all references to Project Gutenberg are removed. Of course, we hope
that you will support the Project Gutenberg-tm mission of promoting
free access to electronic works by freely sharing Project Gutenberg-tm
works in compliance with the terms of this agreement for keeping the
Project Gutenberg-tm name associated with the work. You can easily
comply with the terms of this agreement by keeping this work in the
same format with its attached full Project Gutenberg-tm License when
you share it without charge with others.

1.D. The copyright laws of the place where you are located also govern
what you can do with this work. Copyright laws in most countries are
in a constant state of change. If you are outside the United States,
check the laws of your country in addition to the terms of this
agreement before downloading, copying, displaying, performing,
distributing or creating derivative works based on this work or any
other Project Gutenberg-tm work. The Foundation makes no
representations concerning the copyright status of any work in any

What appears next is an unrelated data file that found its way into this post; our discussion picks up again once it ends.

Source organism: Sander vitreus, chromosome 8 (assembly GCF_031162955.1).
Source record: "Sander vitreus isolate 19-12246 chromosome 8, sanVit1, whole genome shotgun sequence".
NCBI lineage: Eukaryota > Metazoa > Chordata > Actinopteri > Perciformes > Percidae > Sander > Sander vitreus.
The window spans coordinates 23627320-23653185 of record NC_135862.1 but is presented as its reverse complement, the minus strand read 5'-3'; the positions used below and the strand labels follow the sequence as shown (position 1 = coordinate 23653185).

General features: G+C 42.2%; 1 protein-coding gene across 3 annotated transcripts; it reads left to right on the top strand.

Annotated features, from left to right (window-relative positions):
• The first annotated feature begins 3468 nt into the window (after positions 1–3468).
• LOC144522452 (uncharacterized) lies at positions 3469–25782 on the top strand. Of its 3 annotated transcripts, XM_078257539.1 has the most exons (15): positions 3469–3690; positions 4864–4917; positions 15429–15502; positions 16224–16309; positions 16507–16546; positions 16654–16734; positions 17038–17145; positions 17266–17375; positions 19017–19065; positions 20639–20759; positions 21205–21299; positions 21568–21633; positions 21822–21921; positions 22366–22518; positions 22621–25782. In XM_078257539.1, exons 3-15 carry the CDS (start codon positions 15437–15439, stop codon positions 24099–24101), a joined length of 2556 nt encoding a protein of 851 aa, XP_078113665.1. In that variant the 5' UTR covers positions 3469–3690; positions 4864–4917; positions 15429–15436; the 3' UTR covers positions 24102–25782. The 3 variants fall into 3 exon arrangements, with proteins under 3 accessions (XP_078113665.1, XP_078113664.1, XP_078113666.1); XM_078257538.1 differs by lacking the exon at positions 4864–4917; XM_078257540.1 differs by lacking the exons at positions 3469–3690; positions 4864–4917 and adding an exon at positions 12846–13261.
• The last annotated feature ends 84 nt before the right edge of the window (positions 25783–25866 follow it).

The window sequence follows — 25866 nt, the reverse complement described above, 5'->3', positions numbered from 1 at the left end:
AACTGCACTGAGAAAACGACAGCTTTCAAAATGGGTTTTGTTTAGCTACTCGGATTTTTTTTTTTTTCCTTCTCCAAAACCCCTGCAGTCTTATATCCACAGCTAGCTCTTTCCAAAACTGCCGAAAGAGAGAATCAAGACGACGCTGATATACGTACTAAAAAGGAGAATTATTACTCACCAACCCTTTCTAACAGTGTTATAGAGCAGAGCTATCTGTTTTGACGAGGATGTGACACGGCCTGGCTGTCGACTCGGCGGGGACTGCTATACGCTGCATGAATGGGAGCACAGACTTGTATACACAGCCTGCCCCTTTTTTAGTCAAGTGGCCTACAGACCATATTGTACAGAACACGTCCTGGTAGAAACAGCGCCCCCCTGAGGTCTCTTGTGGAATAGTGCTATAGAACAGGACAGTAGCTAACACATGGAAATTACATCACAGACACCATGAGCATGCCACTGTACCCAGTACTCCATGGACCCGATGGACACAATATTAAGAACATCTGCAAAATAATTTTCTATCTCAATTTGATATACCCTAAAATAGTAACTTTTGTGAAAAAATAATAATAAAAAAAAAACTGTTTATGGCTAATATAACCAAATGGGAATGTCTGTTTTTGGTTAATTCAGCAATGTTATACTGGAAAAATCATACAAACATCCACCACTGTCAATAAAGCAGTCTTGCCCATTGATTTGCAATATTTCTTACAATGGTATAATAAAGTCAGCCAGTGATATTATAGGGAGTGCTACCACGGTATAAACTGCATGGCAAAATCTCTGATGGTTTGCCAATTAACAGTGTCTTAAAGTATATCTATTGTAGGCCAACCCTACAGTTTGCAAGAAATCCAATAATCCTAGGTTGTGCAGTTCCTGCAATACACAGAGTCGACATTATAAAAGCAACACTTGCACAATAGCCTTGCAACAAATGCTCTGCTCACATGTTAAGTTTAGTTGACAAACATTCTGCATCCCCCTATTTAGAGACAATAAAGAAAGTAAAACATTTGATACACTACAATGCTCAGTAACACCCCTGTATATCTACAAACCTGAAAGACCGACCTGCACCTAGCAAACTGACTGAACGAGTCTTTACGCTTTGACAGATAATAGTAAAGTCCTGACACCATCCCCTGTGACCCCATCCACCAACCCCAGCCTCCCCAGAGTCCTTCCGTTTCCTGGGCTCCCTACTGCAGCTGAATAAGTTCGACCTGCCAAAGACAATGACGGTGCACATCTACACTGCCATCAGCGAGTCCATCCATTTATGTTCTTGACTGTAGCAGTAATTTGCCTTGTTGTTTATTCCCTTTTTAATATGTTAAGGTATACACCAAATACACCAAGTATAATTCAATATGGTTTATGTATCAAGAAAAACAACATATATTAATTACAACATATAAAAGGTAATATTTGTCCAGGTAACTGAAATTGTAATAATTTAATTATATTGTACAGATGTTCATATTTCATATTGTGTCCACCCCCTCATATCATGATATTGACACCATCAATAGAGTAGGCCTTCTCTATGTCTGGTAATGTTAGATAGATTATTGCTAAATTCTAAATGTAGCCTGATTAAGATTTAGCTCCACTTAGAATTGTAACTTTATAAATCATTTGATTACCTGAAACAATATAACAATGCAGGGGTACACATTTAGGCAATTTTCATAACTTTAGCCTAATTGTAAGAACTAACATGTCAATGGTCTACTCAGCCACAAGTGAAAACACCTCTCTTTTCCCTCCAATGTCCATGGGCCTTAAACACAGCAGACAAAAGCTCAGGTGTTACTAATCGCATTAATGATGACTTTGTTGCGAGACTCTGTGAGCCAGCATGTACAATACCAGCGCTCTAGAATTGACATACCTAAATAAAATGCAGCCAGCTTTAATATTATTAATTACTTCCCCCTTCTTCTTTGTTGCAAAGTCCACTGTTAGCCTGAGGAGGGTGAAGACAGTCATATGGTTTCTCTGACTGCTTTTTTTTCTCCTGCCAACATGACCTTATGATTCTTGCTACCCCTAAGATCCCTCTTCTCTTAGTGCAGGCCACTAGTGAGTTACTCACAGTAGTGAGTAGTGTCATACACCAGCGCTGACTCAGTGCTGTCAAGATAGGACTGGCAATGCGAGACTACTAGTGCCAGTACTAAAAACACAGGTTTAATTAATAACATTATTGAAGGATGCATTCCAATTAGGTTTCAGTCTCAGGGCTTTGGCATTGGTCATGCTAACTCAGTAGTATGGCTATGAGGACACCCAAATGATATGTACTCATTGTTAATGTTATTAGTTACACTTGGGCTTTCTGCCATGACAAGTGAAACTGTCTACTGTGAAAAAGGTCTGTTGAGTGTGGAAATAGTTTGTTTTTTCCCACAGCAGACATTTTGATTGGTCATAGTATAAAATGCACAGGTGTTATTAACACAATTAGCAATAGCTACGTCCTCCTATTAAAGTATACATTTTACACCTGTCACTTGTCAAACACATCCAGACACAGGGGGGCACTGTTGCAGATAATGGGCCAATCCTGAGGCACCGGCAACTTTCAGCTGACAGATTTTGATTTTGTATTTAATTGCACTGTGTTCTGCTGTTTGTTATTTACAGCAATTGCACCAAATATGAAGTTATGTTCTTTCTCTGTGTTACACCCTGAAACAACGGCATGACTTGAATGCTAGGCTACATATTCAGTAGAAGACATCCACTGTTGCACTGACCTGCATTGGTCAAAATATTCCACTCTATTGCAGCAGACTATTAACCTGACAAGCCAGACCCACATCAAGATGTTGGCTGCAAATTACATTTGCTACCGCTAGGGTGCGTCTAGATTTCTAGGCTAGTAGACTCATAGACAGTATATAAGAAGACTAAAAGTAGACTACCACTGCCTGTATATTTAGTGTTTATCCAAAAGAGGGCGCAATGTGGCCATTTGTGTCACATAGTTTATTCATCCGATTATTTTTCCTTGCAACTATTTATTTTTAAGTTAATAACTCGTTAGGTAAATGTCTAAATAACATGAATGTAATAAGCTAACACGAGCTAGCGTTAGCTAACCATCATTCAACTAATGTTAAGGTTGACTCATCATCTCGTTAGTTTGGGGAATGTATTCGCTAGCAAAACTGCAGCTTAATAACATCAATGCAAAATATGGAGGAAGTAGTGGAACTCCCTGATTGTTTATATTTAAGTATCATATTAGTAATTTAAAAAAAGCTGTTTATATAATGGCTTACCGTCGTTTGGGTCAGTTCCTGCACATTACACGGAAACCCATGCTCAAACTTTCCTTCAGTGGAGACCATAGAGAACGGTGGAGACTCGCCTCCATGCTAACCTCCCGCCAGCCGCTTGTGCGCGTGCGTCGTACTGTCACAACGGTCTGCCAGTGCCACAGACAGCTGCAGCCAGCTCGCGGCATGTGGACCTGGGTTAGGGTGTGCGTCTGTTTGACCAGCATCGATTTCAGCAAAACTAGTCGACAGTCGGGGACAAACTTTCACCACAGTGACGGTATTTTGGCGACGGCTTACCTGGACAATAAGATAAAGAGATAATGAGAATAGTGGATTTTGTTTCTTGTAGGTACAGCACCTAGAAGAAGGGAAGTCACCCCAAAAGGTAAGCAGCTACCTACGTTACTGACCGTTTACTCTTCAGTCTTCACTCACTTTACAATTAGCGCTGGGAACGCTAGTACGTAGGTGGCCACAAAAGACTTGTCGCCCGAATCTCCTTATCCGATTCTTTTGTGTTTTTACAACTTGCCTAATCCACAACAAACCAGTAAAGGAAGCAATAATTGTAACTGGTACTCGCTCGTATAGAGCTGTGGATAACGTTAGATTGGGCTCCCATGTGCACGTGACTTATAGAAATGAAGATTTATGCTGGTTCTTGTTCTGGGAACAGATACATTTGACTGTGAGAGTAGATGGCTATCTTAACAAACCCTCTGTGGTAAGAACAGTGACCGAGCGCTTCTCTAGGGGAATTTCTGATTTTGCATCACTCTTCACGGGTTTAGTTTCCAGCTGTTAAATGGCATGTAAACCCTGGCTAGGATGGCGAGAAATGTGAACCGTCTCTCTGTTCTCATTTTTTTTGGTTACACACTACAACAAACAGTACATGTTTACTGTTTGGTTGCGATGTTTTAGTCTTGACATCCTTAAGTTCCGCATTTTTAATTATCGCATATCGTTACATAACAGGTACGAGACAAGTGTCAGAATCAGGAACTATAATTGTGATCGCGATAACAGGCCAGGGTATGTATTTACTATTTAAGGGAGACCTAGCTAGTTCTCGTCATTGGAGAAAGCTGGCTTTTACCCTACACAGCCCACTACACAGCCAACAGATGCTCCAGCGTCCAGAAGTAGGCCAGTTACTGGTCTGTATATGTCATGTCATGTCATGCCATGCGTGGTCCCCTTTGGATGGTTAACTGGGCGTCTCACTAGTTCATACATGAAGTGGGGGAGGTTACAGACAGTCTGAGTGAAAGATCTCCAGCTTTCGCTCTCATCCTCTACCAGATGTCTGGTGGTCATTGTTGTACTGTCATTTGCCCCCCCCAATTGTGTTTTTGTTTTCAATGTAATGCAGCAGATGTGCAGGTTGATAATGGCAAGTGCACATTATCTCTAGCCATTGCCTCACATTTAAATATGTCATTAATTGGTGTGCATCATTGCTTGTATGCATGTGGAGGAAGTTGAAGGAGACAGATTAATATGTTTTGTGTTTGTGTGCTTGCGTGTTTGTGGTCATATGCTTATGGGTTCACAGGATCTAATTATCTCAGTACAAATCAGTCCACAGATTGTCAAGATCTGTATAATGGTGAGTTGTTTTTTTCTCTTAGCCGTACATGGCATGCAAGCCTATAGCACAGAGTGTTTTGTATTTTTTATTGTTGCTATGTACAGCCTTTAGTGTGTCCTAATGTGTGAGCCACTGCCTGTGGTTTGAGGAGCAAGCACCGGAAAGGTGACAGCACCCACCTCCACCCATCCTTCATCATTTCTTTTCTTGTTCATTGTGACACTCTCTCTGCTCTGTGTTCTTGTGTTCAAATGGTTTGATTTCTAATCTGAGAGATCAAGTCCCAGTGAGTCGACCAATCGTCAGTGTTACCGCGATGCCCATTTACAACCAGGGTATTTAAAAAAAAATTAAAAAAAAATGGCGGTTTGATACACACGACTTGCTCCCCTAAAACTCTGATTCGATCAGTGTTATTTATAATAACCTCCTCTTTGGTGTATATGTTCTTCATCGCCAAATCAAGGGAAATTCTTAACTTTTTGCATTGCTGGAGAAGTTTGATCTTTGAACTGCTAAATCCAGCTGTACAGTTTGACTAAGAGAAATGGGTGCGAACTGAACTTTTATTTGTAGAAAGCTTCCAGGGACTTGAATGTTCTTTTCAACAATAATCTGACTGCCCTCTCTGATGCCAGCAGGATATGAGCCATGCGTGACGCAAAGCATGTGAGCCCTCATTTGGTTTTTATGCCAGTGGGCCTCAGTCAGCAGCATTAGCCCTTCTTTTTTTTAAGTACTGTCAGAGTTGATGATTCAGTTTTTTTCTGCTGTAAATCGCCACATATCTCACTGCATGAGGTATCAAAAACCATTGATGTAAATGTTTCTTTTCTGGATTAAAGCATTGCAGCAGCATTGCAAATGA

country outside the United States.

1.E. Unless you have removed all references to Project Gutenberg:

1.E.1. The following sentence, with active links to, or other
immediate access to, the full Project Gutenberg-tm License must appear
prominently whenever any copy of a Project Gutenberg-tm work (any work
on which the phrase "Project Gutenberg" appears, or with which the
phrase "Project Gutenberg" is associated) is accessed, displayed,
performed, viewed, copied or distributed:

  This eBook is for the use of anyone anywhere in the United States and
  most other parts of the world at no cost and with almost no
  restrictions whatsoever. You may copy it, give it away or re-use it
  under the terms of the Project Gutenberg License included with this
  eBook or online at If you are not located in the
  United States, you'll have to check the laws of the country where you
  are located before using this ebook.

1.E.2. If an individual Project Gutenberg-tm electronic work is
derived from texts not protected by U.S. copyright law (does not
contain a notice indicating that it is posted with permission of the
copyright holder), the work can be copied and distributed to anyone in
the United States without paying any fees or charges. If you are
redistributing or providing access to a work with the phrase "Project
Gutenberg" associated with or appearing on the work, you must comply
either with the requirements of paragraphs 1.E.1 through 1.E.7 or
obtain permission for the use of the work and the Project Gutenberg-tm